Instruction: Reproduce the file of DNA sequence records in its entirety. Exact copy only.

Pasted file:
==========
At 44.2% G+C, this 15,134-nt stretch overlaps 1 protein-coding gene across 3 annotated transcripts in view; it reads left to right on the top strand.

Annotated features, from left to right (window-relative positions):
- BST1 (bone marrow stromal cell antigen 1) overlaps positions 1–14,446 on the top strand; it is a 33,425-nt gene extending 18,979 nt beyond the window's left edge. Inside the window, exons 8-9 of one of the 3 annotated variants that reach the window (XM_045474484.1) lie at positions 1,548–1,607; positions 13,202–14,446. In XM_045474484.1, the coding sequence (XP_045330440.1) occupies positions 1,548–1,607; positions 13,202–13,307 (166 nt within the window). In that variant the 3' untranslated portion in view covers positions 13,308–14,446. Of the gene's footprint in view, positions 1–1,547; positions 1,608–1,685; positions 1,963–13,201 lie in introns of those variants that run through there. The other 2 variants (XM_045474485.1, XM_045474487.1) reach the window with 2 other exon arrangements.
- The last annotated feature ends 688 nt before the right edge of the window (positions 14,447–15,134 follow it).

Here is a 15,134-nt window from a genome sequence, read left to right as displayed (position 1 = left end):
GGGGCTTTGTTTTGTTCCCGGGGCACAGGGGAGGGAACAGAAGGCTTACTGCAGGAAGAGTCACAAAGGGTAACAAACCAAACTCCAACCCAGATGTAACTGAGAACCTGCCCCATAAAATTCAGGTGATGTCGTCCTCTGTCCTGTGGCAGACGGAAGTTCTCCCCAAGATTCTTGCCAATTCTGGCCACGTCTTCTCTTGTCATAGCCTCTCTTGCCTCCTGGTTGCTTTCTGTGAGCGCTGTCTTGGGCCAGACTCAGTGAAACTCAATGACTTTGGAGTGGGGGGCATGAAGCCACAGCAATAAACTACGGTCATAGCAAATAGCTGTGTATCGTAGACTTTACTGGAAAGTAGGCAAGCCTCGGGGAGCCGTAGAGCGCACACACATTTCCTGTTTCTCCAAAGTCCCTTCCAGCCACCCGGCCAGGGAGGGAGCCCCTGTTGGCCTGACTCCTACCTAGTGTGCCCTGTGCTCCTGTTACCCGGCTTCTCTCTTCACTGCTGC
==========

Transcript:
At 44.2% G+C, this 15,134-nt stretch overlaps 1 protein-coding gene across 3 annotated transcripts in view; it reads left to right on the top strand.

Annotated features, from left to right (window-relative positions):
- BST1 (bone marrow stromal cell antigen 1) overlaps positions 1–14,446 on the top strand; it is a 33,425-nt gene extending 18,979 nt beyond the window's left edge. Inside the window, exons 8-9 of one of the 3 annotated variants that reach the window (XM_045474484.1) lie at positions 1,548–1,607; positions 13,202–14,446. In XM_045474484.1, the coding sequence (XP_045330440.1) occupies positions 1,548–1,607; positions 13,202–13,307 (166 nt within the window). In that variant the 3' untranslated portion in view covers positions 13,308–14,446. Of the gene's footprint in view, positions 1–1,547; positions 1,608–1,685; positions 1,963–13,201 lie in introns of those variants that run through there. The other 2 variants (XM_045474485.1, XM_045474487.1) reach the window with 2 other exon arrangements.
- The last annotated feature ends 688 nt before the right edge of the window (positions 14,447–15,134 follow it).

Here is a 15,134-nt window from a genome sequence, read left to right as displayed (position 1 = left end):
GGGGCTTTGTTTTGTTCCCGGGGCACAGGGGAGGGAACAGAAGGCTTACTGCAGGAAGAGTCACAAAGGGTAACAAACCAAACTCCAACCCAGATGTAACTGAGAACCTGCCCCATAAAATTCAGGTGATGTCGTCCTCTGTCCTGTGGCAGACGGAAGTTCTCCCCAAGATTCTTGCCAATTCTGGCCACGTCTTCTCTTGTCATAGCCTCTCTTGCCTCCTGGTTGCTTTCTGTGAGCGCTGTCTTGGGCCAGACTCAGTGAAACTCAATGACTTTGGAGTGGGGGGCATGAAGCCACAGCAATAAACTACGGTCATAGCAAATAGCTGTGTATCGTAGACTTTACTGGAAAGTAGGCAAGCCTCGGGGAGCCGTAGAGCGCACACACATTTCCTGTTTCTCCAAAGTCCCTTCCAGCCACCCGGCCAGGGAGGGAGCCCCTGTTGGCCTGACTCCTACCTAGTGTGCCCTGTGCTCCTGTTACCCGGCTTCTCTCTTCACTGCTGC